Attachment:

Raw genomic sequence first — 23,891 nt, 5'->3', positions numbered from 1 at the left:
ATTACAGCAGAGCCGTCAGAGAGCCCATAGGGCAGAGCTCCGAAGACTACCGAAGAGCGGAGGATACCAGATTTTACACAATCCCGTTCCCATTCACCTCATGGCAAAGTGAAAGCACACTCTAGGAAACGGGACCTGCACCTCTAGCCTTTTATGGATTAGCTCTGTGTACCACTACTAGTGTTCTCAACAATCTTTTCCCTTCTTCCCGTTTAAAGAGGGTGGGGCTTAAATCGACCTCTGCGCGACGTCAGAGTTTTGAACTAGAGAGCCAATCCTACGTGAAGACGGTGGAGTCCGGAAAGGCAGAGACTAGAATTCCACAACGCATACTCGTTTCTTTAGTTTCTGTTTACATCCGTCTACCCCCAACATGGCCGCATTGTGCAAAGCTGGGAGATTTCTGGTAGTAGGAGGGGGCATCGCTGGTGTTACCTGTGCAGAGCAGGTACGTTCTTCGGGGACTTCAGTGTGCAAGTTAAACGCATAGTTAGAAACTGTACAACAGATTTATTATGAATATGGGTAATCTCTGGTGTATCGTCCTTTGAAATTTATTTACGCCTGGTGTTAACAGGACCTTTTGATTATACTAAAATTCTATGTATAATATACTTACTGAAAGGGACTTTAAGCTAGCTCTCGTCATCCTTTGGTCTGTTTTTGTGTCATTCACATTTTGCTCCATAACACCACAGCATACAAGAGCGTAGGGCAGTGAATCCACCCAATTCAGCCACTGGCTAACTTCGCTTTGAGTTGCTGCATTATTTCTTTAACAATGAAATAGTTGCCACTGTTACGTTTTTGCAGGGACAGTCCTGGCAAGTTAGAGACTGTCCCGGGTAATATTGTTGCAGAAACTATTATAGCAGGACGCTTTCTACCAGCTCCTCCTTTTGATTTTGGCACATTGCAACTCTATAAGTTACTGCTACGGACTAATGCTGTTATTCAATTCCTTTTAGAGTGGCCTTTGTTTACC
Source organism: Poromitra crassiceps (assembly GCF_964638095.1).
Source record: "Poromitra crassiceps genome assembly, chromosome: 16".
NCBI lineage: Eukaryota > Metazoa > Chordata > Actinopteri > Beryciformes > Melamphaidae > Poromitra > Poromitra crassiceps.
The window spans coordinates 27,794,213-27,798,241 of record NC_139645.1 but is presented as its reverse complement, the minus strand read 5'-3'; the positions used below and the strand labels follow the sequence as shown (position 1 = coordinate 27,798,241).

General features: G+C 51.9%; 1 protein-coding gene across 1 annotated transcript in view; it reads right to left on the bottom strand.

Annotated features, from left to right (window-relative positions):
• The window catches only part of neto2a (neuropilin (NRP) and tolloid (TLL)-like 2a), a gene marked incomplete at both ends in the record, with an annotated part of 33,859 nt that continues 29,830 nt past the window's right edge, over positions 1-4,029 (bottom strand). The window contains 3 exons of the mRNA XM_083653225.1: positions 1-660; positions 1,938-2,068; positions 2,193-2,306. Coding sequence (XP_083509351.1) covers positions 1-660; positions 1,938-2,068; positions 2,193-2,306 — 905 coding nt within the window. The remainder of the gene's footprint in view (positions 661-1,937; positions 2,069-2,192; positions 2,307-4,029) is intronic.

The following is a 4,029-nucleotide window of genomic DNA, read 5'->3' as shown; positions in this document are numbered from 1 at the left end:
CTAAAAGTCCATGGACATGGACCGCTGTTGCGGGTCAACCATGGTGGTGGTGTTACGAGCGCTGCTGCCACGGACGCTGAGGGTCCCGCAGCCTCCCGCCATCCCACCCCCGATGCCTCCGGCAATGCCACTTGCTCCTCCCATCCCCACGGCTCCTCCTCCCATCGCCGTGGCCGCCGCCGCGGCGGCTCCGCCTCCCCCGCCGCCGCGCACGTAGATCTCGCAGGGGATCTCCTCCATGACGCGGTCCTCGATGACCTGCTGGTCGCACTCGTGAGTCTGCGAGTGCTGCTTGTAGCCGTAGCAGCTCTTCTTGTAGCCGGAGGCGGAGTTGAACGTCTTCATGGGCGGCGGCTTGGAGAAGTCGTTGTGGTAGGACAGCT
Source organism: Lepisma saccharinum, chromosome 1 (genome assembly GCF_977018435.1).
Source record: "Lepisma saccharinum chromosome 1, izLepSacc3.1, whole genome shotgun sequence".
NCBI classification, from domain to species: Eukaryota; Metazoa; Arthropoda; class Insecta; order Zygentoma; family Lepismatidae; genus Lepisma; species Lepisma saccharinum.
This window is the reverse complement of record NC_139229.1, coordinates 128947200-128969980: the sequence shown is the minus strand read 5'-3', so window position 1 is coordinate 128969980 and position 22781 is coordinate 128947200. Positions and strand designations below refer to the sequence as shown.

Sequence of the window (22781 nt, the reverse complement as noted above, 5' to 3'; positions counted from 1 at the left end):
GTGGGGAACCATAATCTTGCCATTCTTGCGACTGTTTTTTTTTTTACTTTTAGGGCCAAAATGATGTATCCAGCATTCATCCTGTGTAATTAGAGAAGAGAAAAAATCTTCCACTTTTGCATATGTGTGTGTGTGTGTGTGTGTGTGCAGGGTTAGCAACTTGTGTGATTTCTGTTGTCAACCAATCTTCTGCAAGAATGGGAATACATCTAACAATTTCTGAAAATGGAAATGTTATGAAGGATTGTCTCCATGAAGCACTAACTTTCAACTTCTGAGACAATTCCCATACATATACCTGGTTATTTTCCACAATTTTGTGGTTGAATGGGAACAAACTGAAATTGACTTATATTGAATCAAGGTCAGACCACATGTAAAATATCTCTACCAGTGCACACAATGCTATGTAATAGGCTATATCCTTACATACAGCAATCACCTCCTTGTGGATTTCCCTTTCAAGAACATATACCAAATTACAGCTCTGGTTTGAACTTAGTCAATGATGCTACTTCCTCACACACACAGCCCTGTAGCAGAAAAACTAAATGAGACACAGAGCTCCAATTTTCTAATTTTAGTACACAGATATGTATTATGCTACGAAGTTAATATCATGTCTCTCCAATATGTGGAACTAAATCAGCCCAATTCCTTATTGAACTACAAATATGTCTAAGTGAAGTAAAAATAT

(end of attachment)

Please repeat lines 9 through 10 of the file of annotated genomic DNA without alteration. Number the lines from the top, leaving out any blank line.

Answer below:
• The window catches only part of neto2a (neuropilin (NRP) and tolloid (TLL)-like 2a), a gene marked incomplete at both ends in the record, with an annotated part of 33,859 nt that continues 29,830 nt past the window's right edge, over positions 1-4,029 (bottom strand). The window contains 3 exons of the mRNA XM_083653225.1: positions 1-660; positions 1,938-2,068; positions 2,193-2,306. Coding sequence (XP_083509351.1) covers positions 1-660; positions 1,938-2,068; positions 2,193-2,306 — 905 coding nt within the window. The remainder of the gene's footprint in view (positions 661-1,937; positions 2,069-2,192; positions 2,307-4,029) is intronic.

The following is a 4,029-nucleotide window of genomic DNA, read 5'->3' as shown; positions in this document are numbered from 1 at the left end: